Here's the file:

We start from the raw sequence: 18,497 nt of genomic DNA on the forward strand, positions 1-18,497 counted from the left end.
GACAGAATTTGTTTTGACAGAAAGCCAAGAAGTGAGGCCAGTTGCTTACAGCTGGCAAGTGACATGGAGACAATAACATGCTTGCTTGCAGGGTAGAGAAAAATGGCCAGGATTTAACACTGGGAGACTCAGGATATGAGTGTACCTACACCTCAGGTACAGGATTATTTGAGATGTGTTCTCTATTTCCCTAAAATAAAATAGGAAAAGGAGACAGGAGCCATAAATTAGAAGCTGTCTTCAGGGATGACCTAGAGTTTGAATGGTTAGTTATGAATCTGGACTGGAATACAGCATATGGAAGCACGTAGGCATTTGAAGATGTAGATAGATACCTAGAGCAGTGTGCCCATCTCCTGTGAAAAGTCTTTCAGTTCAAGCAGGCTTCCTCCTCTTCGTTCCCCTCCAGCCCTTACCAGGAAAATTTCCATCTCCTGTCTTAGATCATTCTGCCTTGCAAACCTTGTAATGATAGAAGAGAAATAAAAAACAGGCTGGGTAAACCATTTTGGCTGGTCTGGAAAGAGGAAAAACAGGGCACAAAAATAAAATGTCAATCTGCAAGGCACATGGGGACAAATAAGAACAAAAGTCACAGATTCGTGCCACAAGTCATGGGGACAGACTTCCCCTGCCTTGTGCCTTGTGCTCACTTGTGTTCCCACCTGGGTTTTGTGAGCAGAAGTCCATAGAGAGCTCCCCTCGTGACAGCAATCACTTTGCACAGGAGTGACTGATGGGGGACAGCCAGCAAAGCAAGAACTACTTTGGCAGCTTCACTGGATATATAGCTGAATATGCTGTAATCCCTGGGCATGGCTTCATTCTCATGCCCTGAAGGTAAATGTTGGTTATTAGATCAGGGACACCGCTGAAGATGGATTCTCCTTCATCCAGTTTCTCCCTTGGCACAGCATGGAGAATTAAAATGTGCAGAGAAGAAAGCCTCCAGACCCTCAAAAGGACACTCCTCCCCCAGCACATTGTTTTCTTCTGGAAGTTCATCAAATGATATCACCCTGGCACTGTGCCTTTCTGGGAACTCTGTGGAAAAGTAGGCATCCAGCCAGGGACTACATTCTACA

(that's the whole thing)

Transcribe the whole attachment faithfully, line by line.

We start from the raw sequence: 18,497 nt of genomic DNA on the forward strand, positions 1-18,497 counted from the left end.
GACAGAATTTGTTTTGACAGAAAGCCAAGAAGTGAGGCCAGTTGCTTACAGCTGGCAAGTGACATGGAGACAATAACATGCTTGCTTGCAGGGTAGAGAAAAATGGCCAGGATTTAACACTGGGAGACTCAGGATATGAGTGTACCTACACCTCAGGTACAGGATTATTTGAGATGTGTTCTCTATTTCCCTAAAATAAAATAGGAAAAGGAGACAGGAGCCATAAATTAGAAGCTGTCTTCAGGGATGACCTAGAGTTTGAATGGTTAGTTATGAATCTGGACTGGAATACAGCATATGGAAGCACGTAGGCATTTGAAGATGTAGATAGATACCTAGAGCAGTGTGCCCATCTCCTGTGAAAAGTCTTTCAGTTCAAGCAGGCTTCCTCCTCTTCGTTCCCCTCCAGCCCTTACCAGGAAAATTTCCATCTCCTGTCTTAGATCATTCTGCCTTGCAAACCTTGTAATGATAGAAGAGAAATAAAAAACAGGCTGGGTAAACCATTTTGGCTGGTCTGGAAAGAGGAAAAACAGGGCACAAAAATAAAATGTCAATCTGCAAGGCACATGGGGACAAATAAGAACAAAAGTCACAGATTCGTGCCACAAGTCATGGGGACAGACTTCCCCTGCCTTGTGCCTTGTGCTCACTTGTGTTCCCACCTGGGTTTTGTGAGCAGAAGTCCATAGAGAGCTCCCCTCGTGACAGCAATCACTTTGCACAGGAGTGACTGATGGGGGACAGCCAGCAAAGCAAGAACTACTTTGGCAGCTTCACTGGATATATAGCTGAATATGCTGTAATCCCTGGGCATGGCTTCATTCTCATGCCCTGAAGGTAAATGTTGGTTATTAGATCAGGGACACCGCTGAAGATGGATTCTCCTTCATCCAGTTTCTCCCTTGGCACAGCATGGAGAATTAAAATGTGCAGAGAAGAAAGCCTCCAGACCCTCAAAAGGACACTCCTCCCCCAGCACATTGTTTTCTTCTGGAAGTTCATCAAATGATATCACCCTGGCACTGTGCCTTTCTGGGAACTCTGTGGAAAAGTAGGCATCCAGCCAGGGACTACATTCTACA